Food shortages, medical negligence and online dissent: The growing cracks in China’s zero-covid campaign – Grid News

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Food shortages, medical negligence and online dissent: The growing cracks in China’s zero-covid campaign

Last week, several districts in Xi’an, a northwestern Chinese city famous for its terracotta warriors, started to reopen after a nearly monthlong lockdown. Local government officials announced that they had reached their goal of zero-covid transmission — on paper, another triumph in China’s two-year campaign to vanquish the virus.

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But Xi’an has paid a price for its success. It was Dec. 22 when the government suddenly thrust the city’s 13 million people into strict lockdown, in which no one could leave their homes. In the following weeks, residents in some districts started running out of food as the government failed to deliver promised groceries. “It looks like I need to eat bland noodles for a few more days just to survive,” one resident wrote on the social media site Weibo. “This is terrible. The Xi’an government is rotten to the core.” The post has since been censored.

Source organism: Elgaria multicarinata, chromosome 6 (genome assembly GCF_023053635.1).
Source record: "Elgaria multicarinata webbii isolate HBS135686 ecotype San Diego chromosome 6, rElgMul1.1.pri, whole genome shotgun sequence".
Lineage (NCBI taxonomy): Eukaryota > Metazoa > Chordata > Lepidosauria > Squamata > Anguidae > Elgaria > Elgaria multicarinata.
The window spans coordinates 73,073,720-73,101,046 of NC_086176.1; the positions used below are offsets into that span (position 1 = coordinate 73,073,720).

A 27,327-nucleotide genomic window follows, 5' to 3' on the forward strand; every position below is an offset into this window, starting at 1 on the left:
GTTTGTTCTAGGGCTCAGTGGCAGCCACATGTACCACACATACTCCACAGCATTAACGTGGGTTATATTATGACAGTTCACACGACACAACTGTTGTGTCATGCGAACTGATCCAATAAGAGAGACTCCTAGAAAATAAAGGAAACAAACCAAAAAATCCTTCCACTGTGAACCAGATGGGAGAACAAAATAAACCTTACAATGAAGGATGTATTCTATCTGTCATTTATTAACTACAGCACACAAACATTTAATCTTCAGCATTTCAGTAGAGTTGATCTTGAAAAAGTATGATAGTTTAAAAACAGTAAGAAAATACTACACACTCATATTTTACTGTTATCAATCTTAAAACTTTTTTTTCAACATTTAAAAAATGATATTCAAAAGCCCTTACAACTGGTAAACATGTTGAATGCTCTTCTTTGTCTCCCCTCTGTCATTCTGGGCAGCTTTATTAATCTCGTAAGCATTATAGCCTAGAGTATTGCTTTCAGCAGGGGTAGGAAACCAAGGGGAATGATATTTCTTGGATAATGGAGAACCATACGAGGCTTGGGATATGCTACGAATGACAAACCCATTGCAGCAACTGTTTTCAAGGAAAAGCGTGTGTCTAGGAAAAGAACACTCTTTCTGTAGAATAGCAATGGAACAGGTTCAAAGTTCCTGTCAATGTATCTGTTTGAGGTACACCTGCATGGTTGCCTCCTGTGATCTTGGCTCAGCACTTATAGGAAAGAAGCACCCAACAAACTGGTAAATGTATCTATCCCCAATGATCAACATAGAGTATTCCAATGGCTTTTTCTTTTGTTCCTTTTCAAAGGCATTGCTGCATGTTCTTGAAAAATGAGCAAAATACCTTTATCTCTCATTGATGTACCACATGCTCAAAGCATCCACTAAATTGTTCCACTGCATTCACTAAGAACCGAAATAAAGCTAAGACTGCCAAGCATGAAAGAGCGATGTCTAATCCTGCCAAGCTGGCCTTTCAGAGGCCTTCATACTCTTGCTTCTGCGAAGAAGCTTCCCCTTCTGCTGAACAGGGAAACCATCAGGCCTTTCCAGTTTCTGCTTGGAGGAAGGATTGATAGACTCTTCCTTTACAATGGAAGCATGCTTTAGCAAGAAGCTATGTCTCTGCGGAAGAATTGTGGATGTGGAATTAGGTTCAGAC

Meanwhile, some of the city’s hospitals developed a kind of covid tunnel vision. One blocked a woman who was eight months pregnant from entering for hours because her covid test results had expired. In a video that went viral, she was shown sitting on a stool outside the hospital at night, a pool of blood gathering below her as she waited. Ultimately, her niece wrote a post saying she had miscarried due to the delay. In several other instances, medical staff prevented patients from receiving care, leading to at least one other miscarriage and two deaths.


The severity of China’s recent campaign against covid extends well beyond Xi’an and takes many forms. In the city of Guangzhou last week, the government ordered residents to get tested if they had received any international mail, saying the parcels could spread the virus. (Health officials outside of China have said it is extremely unlikely for covid to spread via international mail.)

These are just some of the lengths China has taken to ward off covid — almost no matter the cost — as the country faces its most trying test since the initial outbreak in Wuhan. More than 10 cities are experiencing outbreaks of delta or omicron — though caseloads are minuscule next to those in the U.S. and other parts of the world. While most Americans go about their daily lives with minimal restrictions, millions of people in China have been living under some form of severely restrictive lockdown.

Central government officials continue to steadfastly pursue the policy even as the challenges mount. They say China’s healthcare system might otherwise be overwhelmed by a surge in cases — something China has largely avoided since that first outbreak.